Top Music, Film or TV Crossover Artists of the '80s

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Peake, Steve. "Top Music, Film or TV Crossover Artists of the '80s." ThoughtCo, Feb. 21, 2017, thoughtco.com/music-film-or-tv-crossover-artists-of-the-80-10666. Peake, Steve. (2017, February 21). Top Music, Film or TV Crossover Artists of the '80s. Retrieved from https://www.thoughtco.com/music-film-or-tv-crossover-artists-of-the-80-10666 Peake, Steve. "Top Music, Film or TV Crossover Artists of the '80s." ThoughtCo. https://www.thoughtco.com/music-film-or-tv-crossover-artists-of-the-80-10666 (accessed September 25, 2017).

This particular phenomenon continues today, perhaps stronger than ever, but during the '80s perhaps more than any decade before, stars of the big and small screen were just dying for music careers, not to mention vice-versa. Some of these artists' careers almost expired during this process, but that didn't stop the fireworks in a rubbernecking-to-see-a-car-accident sort of way. Step back in time for a look (in no particular order) at the best and worst of these curiosities, the most notable acting musicians and musically active actors of the '80s.

patrick-swayze-dirty-dancing.jpg
Single Cover Image Courtesy of RCA

The star of the 1987 sleeper film must have been owed some serious favors that allowed him to record "She's Like the Wind." The lyrics from this song boast one of the worst lines in music history: "She's like the wind through my trees." Nonsensical has never had it this good. If there were merely one tree, at least it could be interpreted as an offbeat phallic reference. It still wouldn't make any damn sense, but at least there'd be something to hang your hat on... literally. More »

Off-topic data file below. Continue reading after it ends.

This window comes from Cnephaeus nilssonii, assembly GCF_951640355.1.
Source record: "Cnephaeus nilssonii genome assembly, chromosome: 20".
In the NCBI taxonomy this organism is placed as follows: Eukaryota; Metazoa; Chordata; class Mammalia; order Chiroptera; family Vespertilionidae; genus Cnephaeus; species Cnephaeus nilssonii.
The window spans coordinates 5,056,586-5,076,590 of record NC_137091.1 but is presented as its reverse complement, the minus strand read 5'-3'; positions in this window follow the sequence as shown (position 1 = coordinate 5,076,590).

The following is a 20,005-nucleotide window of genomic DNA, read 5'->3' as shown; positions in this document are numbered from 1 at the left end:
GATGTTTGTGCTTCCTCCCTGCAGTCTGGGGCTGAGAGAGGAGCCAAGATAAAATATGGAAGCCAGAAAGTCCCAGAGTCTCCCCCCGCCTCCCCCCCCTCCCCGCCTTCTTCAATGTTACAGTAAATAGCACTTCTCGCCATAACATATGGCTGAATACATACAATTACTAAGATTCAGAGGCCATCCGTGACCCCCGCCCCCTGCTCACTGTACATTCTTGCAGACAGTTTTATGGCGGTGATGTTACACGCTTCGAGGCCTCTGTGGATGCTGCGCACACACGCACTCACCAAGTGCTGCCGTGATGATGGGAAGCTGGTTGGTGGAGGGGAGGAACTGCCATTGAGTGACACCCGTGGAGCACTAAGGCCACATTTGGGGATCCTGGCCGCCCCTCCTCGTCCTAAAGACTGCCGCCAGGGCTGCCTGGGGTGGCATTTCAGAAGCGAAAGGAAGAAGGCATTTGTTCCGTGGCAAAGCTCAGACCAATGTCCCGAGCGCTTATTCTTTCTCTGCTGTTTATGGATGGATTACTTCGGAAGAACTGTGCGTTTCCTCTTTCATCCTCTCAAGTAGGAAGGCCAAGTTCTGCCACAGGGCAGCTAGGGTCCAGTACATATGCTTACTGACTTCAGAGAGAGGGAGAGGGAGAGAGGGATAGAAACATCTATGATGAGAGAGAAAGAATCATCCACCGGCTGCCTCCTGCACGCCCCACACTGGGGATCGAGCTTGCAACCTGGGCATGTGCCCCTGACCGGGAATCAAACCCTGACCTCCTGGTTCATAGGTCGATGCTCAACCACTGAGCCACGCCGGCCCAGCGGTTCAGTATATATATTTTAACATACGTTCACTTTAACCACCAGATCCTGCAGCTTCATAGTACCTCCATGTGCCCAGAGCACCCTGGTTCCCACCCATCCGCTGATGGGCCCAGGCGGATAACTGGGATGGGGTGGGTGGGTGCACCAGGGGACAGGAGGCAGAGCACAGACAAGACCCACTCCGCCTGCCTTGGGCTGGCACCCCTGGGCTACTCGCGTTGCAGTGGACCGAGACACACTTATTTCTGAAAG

02
of 10

Bruce Willis

Album Cover Image Courtesy of Universal

Fresh off his hit TV show and right before he became a full-fledged film star with 1988's , perhaps Bruce Willis felt like the obvious thing to do was release a half-baked collection of Motown-inspired R&B for a phantom audience. Well, I don't know if that much forethought went into it, but that's certainly all Willis accomplished with this exercise in celebrity self-gratification. Neither the song choices nor performances inspire emotion of any kind, never managing anything more than disinterested disgust.

03
of 10

Rick Springfield

Album Cover Image Courtesy of RCA
A case could be made that this Australian heartthrob doesn't quite qualify as a crossover artist since his efforts in film, TV and music were always more simultaneous than influenced by one another. Nonetheless, maybe the organic nature of Springfield's dual career helped him generate greater quality in his work. After all, Springfield was believable if a bit bland as Apollo's doomed brother Zack in TV's original . We already should know he was an underrated, genuine musician.
04
of 10
Album Cover Image Courtesy of Sire
This '80s pop queen has always had significantly less luck when it comes to her onscreen appearances, and these stumbles began in earnest with 1985's . Somehow all the charisma at her command could not turn Madonna into a convincing actor, but you certainly can't accuse her of being a quitter. followed in 1987, but the singer reached her '80s film nadir with her embarrassing turn as Breathless Mahoney in the ill-fated . More »